One thing I learned from my father about how to deal with people in business is that they won’t necessarily go out of their way to help you, but they will go trip all over themselves to prove they are right.
I had submitted a credit memo to Western Auto for credit months before and never saw where it appeared on our statement for credit. I called and asked about the credit and was told by the accounting people, “Don’t worry, if you submitted it, you got credit.” I told my father this and he said, “Wait a few days, then call back. Tell them you did not get credit”. I did as he instructed and within a few minutes they called back and told me what day we received the credit and that it did not appear on the statement because of a glitch in the system, but they would be sending a follow-up statement.
My father was right. As long as they thought they had to prove they were in the right they would move heaven and earth to do so. If it were simply a matter of helping us, they did not care.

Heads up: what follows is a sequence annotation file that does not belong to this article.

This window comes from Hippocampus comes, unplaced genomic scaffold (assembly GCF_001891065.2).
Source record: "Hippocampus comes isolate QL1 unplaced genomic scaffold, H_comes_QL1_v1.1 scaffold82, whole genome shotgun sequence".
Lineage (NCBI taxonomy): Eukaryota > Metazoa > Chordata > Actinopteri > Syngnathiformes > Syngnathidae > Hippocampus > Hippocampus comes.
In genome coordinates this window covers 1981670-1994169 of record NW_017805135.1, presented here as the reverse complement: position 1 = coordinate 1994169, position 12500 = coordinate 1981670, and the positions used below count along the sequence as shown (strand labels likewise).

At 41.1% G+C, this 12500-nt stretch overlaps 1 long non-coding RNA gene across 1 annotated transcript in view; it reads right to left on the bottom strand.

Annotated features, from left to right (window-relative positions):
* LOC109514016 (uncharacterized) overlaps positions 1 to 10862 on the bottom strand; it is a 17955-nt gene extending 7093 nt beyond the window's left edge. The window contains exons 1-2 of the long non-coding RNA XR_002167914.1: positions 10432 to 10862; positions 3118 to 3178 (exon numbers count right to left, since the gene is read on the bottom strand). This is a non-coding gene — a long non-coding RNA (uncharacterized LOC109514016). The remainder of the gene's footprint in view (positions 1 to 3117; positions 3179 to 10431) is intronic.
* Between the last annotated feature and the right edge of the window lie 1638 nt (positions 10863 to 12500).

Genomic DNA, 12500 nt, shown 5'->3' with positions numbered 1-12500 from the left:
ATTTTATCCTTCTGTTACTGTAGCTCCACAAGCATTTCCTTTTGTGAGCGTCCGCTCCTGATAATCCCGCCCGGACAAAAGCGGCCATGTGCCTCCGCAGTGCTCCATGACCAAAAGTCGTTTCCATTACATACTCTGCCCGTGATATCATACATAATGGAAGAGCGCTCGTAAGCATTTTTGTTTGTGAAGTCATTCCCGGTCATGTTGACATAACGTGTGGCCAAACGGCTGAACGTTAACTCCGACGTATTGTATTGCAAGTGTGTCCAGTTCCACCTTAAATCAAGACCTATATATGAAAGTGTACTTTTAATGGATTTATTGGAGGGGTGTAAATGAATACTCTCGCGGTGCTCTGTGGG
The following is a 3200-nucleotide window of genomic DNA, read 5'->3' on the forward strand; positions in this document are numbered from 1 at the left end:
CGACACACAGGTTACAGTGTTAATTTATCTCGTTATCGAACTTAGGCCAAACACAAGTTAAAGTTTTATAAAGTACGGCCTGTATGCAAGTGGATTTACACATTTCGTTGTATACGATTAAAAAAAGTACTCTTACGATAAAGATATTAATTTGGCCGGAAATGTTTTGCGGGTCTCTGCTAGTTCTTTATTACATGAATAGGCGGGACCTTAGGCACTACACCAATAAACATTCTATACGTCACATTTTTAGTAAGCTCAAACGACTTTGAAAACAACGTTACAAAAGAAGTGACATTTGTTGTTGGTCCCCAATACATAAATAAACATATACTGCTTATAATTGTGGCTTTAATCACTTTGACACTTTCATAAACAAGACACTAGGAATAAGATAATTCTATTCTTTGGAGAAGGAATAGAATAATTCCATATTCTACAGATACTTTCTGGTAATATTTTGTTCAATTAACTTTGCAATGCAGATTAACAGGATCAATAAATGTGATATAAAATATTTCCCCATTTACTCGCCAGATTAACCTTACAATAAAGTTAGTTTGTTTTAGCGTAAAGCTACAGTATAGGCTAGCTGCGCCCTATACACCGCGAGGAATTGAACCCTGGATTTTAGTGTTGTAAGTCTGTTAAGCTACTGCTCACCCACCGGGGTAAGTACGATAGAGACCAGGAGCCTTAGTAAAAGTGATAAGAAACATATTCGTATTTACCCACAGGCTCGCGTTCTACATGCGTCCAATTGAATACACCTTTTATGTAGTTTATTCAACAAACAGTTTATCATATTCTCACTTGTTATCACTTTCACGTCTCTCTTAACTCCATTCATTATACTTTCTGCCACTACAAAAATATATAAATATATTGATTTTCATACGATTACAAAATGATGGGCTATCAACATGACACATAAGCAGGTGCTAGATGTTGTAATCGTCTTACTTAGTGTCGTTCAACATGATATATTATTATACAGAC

One has to ask himself, is it ethical to state that you did not get credit for something when you are not sure whether you did or you did not? I will have to leave that up to you. One more ethical way to approach this would be to say, “Our records indicate that we did not receive credit for this credit memo.” In so doing, you are stating the truth but, at the same time, leaving it up to the other party to correct the mistake if one has been made. You decide what is ethical.
The opinions or advice listed in this blog or website should be used as a place to start only. It is not a substitute for the use of a professional.
Please be sure to consult your attorney and/or accountant with any specific questions.
There is no one right answer to any business question that will cover all circumstances.
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